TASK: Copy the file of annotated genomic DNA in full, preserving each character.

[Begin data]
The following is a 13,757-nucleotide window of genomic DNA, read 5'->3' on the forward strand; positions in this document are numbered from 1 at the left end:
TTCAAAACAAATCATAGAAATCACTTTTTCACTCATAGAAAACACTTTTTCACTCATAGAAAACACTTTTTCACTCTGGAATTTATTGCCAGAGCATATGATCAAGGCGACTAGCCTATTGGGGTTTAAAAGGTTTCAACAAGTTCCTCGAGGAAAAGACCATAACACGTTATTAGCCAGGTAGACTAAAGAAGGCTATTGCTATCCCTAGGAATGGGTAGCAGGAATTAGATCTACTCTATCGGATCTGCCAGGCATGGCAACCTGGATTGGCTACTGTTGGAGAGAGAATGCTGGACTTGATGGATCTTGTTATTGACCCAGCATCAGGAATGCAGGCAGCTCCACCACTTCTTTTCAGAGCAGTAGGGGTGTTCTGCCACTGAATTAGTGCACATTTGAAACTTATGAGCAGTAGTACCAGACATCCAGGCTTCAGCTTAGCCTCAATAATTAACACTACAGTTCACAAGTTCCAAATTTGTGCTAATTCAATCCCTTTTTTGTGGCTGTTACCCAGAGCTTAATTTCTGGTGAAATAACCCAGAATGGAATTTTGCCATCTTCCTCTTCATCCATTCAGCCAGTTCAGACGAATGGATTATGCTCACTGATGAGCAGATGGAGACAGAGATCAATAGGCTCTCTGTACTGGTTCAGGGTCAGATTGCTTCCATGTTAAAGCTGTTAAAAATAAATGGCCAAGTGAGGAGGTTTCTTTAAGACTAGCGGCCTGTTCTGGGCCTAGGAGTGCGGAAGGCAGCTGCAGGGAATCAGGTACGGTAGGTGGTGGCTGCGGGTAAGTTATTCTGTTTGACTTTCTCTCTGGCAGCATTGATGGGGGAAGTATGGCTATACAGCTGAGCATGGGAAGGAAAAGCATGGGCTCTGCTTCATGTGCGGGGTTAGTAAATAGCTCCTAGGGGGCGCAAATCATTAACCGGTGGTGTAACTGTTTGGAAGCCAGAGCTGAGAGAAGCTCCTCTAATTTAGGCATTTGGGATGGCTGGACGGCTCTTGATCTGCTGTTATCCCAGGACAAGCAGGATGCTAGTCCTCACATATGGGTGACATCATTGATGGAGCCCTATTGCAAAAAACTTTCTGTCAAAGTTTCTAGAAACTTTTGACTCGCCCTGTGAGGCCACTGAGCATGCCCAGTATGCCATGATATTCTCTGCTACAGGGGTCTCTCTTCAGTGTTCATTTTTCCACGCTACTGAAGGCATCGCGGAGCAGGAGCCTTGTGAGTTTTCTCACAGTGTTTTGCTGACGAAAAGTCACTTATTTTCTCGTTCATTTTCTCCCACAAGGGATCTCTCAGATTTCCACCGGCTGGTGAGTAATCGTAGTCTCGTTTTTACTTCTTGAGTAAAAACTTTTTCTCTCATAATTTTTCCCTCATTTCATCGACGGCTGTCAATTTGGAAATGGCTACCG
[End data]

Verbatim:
The following is a 13,757-nucleotide window of genomic DNA, read 5'->3' on the forward strand; positions in this document are numbered from 1 at the left end:
TTCAAAACAAATCATAGAAATCACTTTTTCACTCATAGAAAACACTTTTTCACTCATAGAAAACACTTTTTCACTCTGGAATTTATTGCCAGAGCATATGATCAAGGCGACTAGCCTATTGGGGTTTAAAAGGTTTCAACAAGTTCCTCGAGGAAAAGACCATAACACGTTATTAGCCAGGTAGACTAAAGAAGGCTATTGCTATCCCTAGGAATGGGTAGCAGGAATTAGATCTACTCTATCGGATCTGCCAGGCATGGCAACCTGGATTGGCTACTGTTGGAGAGAGAATGCTGGACTTGATGGATCTTGTTATTGACCCAGCATCAGGAATGCAGGCAGCTCCACCACTTCTTTTCAGAGCAGTAGGGGTGTTCTGCCACTGAATTAGTGCACATTTGAAACTTATGAGCAGTAGTACCAGACATCCAGGCTTCAGCTTAGCCTCAATAATTAACACTACAGTTCACAAGTTCCAAATTTGTGCTAATTCAATCCCTTTTTTGTGGCTGTTACCCAGAGCTTAATTTCTGGTGAAATAACCCAGAATGGAATTTTGCCATCTTCCTCTTCATCCATTCAGCCAGTTCAGACGAATGGATTATGCTCACTGATGAGCAGATGGAGACAGAGATCAATAGGCTCTCTGTACTGGTTCAGGGTCAGATTGCTTCCATGTTAAAGCTGTTAAAAATAAATGGCCAAGTGAGGAGGTTTCTTTAAGACTAGCGGCCTGTTCTGGGCCTAGGAGTGCGGAAGGCAGCTGCAGGGAATCAGGTACGGTAGGTGGTGGCTGCGGGTAAGTTATTCTGTTTGACTTTCTCTCTGGCAGCATTGATGGGGGAAGTATGGCTATACAGCTGAGCATGGGAAGGAAAAGCATGGGCTCTGCTTCATGTGCGGGGTTAGTAAATAGCTCCTAGGGGGCGCAAATCATTAACCGGTGGTGTAACTGTTTGGAAGCCAGAGCTGAGAGAAGCTCCTCTAATTTAGGCATTTGGGATGGCTGGACGGCTCTTGATCTGCTGTTATCCCAGGACAAGCAGGATGCTAGTCCTCACATATGGGTGACATCATTGATGGAGCCCTATTGCAAAAAACTTTCTGTCAAAGTTTCTAGAAACTTTTGACTCGCCCTGTGAGGCCACTGAGCATGCCCAGTATGCCATGATATTCTCTGCTACAGGGGTCTCTCTTCAGTGTTCATTTTTCCACGCTACTGAAGGCATCGCGGAGCAGGAGCCTTGTGAGTTTTCTCACAGTGTTTTGCTGACGAAAAGTCACTTATTTTCTCGTTCATTTTCTCCCACAAGGGATCTCTCAGATTTCCACCGGCTGGTGAGTAATCGTAGTCTCGTTTTTACTTCTTGAGTAAAAACTTTTTCTCTCATAATTTTTCCCTCATTTCATCGACGGCTGTCAATTTGGAAATGGCTACCG